The advice industry spent more than £110m on professional indemnity insurance last year, but the smallest firms are bearing the brunt of what many have increasingly warned is a hardening market.
In data published by the Financial Conduct Authority this morning (July 23) the City watchdog revealed the average bill paid by advisers for their insurance was more than £24,000 in 2019.
As a whole, advice firms which renewed their professional indemnity policies last year spent £110.3m - a 17 per cent increase on the £94.4m bill in 2018.
The figures include the renewals of many advisers who have told FTAdviser in the past year that their premiums have rocketed upon renewal, with one small firm telling the Personal Finance Society its bill had increased by 900 per cent.
According to this morning's data the smallest advice firms, with annual revenue of less than £100,000, bear the brunt of insurance costs, paying a higher proportion of their revenue in premiums.
Source: The FCA
In April last year the regulator increased the compensation limit of the Financial Ombudsman Service from £150,000 to £350,000, a move that has been widely credited for the hardening PI market which followed in its wake.
Since the increase advisers have reported rising premiums and the increased introduction of policy exclusions, particularly in relation to advice in the defined benefit transfer market.
According to the FCA's data, premiums as a percentage of regulated revenue increased last year for financial adviser firms when compared with 2018.
The regulator said: "The ‘£101k to £500k’ band increased from 2.2 per cent in 2018 to 2.8 per cent in 2019.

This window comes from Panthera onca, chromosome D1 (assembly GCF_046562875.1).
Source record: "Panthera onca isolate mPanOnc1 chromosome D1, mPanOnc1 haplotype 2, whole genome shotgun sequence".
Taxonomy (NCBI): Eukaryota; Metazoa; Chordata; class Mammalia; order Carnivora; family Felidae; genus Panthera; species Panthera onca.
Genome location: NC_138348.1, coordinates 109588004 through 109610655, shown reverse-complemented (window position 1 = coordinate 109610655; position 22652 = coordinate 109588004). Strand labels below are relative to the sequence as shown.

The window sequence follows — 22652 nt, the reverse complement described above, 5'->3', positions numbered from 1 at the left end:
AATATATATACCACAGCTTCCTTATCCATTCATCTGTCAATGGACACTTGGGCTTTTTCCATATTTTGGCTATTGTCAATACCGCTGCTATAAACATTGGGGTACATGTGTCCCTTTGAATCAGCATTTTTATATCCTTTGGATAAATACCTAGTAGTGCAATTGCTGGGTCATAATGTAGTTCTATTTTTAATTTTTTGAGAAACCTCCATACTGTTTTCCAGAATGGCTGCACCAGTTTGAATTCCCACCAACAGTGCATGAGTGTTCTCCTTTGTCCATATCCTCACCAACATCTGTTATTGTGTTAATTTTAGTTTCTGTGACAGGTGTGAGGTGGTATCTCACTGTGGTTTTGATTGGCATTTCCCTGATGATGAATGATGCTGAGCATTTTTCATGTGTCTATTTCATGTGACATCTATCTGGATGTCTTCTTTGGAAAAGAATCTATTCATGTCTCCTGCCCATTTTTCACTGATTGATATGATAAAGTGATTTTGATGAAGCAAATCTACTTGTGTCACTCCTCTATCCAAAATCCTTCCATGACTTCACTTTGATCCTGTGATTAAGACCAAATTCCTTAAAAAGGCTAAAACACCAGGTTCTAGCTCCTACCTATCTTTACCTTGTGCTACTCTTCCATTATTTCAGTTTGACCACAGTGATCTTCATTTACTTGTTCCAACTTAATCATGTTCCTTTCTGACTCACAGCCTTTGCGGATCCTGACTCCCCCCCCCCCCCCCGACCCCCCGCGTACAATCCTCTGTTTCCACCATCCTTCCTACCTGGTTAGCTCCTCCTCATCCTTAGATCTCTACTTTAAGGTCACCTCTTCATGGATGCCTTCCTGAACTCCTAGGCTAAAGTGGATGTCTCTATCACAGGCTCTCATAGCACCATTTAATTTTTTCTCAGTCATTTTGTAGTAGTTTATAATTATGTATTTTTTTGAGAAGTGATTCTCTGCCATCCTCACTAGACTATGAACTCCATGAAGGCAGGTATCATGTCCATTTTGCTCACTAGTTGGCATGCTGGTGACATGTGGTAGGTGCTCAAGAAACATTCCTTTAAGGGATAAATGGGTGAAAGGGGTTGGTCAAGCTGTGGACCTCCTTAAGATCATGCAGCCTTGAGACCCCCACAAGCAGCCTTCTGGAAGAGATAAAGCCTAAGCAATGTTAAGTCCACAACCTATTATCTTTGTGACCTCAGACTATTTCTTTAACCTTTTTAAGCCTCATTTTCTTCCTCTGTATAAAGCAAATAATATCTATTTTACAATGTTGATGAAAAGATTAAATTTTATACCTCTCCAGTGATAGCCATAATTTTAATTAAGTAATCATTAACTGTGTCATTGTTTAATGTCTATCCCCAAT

"Whilst this represents an increase of 27 per cent this does not represent a significant change in the burden it places on firms.
"These increases are likely to reflect the changes in the ombudsman award limit and claims experienced by the market."
Keith Richards, chief executive of the PFS, said: "The statistics will be of little surprise to anyone and it should be borne in mind these are based on old data [from last year] rather than what firms have been experiencing in 2020."
Mr Richards said smaller firms and those with some defined benefit transfer advice had generally been impacted the worst by rising premiums.
He added: "Taken out, figures for these firms would potentially show a far more stark picture than the one portrayed overall."
Professional body the PFS has repeatedly warned the current professional indemnity market was leaving firms "shockingly exposed" to financial failure amid calls for market reform.
The coronavirus crisis has exacerbated concerns over the insurance landscape, but in April the FCA insisted the market was still open for business and warned the pandemic was no excuse for late renewal.
What do you think about the issues raised by this story? Email us on email@example.com to let us know.